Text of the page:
NetBIOS Remote Machine Name Table
Name Type Status

J-1                            <00> UNIQUE Registered
WORK                    <00> GROUP Registered
J-1                            <03> UNIQUE Registered
J-1                            <20> GROUP Registered
WORK                    <1E> UNIQUE Registered
WORK                    <1D> UNIQUE Registered
__MSBROWSE__.<01> GROUP Registered

(Again info has been omitted due to privacy reasons)

The numbers in the <> are hex code values. What we are interested in is the "Hex Code" number of <20>. If you do not see a hex code of <20> in the list that's a good thing. If you do have a hex code <20> then you may have cause for concern. Now you're probably confused about this so I'll explain.

A hex code of <20> means you have file and printer sharing turned on. This is how a "hacker" would check to see if you have "file and printer sharing" turned on. If he/she becomes aware of the fact that you do have "file and printer sharing" turned on then they would proceed to attempt to gain access to your system.

(Note: To exit out of the DOS prompt Window, Type Exit and hit Enter)

I'll show you now how that information can be used to gain access to your system.

A potential hacker would do a scan on a range of IP address for systems with "File and Printer Sharing" turned on. Once they have encountered a system with sharing turned on the next step would be to find out what is being shared.

This is how:

Net view \\

Our potential hacker would then get a response that looks something like this.

Shared resources at \\ip_address

Sharename Type Comment

My Documents Disk  
TEMP Disk  

The command completed successfully.

This shows the hacker that his potential victim has their My Documents Folder shared and their Temp directory shared. For the hacker to then get access to those folders his next command will be.

Net use \\insert IP address here\temp

If all goes well for the hacker, he/she will then get a response of (The command was completed successfully.)

At this point the hacker now has access to the TEMP directory of his victim.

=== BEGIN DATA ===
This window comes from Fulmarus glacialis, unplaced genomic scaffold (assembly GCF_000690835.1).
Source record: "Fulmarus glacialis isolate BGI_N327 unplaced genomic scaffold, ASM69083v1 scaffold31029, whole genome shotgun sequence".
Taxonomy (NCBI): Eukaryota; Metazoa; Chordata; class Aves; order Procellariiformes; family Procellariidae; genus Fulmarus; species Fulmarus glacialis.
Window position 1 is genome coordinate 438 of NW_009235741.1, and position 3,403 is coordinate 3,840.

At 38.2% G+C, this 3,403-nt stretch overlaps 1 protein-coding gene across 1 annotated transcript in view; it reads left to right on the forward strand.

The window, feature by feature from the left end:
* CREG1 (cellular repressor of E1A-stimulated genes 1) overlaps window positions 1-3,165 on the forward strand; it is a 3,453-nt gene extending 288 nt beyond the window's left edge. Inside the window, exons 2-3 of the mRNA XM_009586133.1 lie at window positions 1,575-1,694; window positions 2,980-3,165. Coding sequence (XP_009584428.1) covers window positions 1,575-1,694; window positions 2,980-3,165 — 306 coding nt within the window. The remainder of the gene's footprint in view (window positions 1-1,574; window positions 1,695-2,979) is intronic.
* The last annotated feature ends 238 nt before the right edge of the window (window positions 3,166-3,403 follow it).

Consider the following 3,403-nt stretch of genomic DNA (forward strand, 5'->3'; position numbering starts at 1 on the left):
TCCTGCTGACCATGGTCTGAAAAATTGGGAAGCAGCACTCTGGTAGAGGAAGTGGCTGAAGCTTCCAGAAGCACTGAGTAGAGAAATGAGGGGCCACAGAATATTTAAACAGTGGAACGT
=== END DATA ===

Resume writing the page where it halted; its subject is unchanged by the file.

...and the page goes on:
Q. The approximate time it takes for the average hacker to do this attack?

R. 15 seconds or less.

Not a lot of time to gain access to your machine is it? How many of you had "File and Printer Sharing" turned on?

Ladies and Gentlemen: This is called a NetBIOS attack. If you are running a home network then the chances are you have file and printer sharing turned on. This may not be the case for all of you but I'm sure there are quite a number of you who probably do. If you are sharing resources please password protect the directories.

Any shared directory you have on your system within your network will have a hand holding the folder. This hand icon looks like this in Windows 98:
Shared Folder Icon
and this in Windows XP:
Shared Folder Icon

You can check to find which folders are shared through Windows Explorer.

Click On Start
Scroll Up to Programs

At this point you will see a listing of all the different programs on your system Find Windows Explorer and look for any folders that look like the above picture.

Once you have found those folders password protect them. Don't worry I'll show you how to accomplish this later on in a visual step by step instruction format.

NetBIOS is one of the older forms of system attacks that occur. It is usually overlooked because most systems are protected against it. Recently there has been an increase of NetBIOS Attacks.

Further on in this series of tutorials we shall cover some prevention methods. For now I wish only to show you the potential security flaws.

Now that you've gotten free know-how on this topic, try to grow your skills even faster with online video training. Then finally, put these skills to the test and make a name for yourself by offering these skills to others by becoming a freelancer. There are literally 2000+ new projects that are posted every single freakin' day, no lie!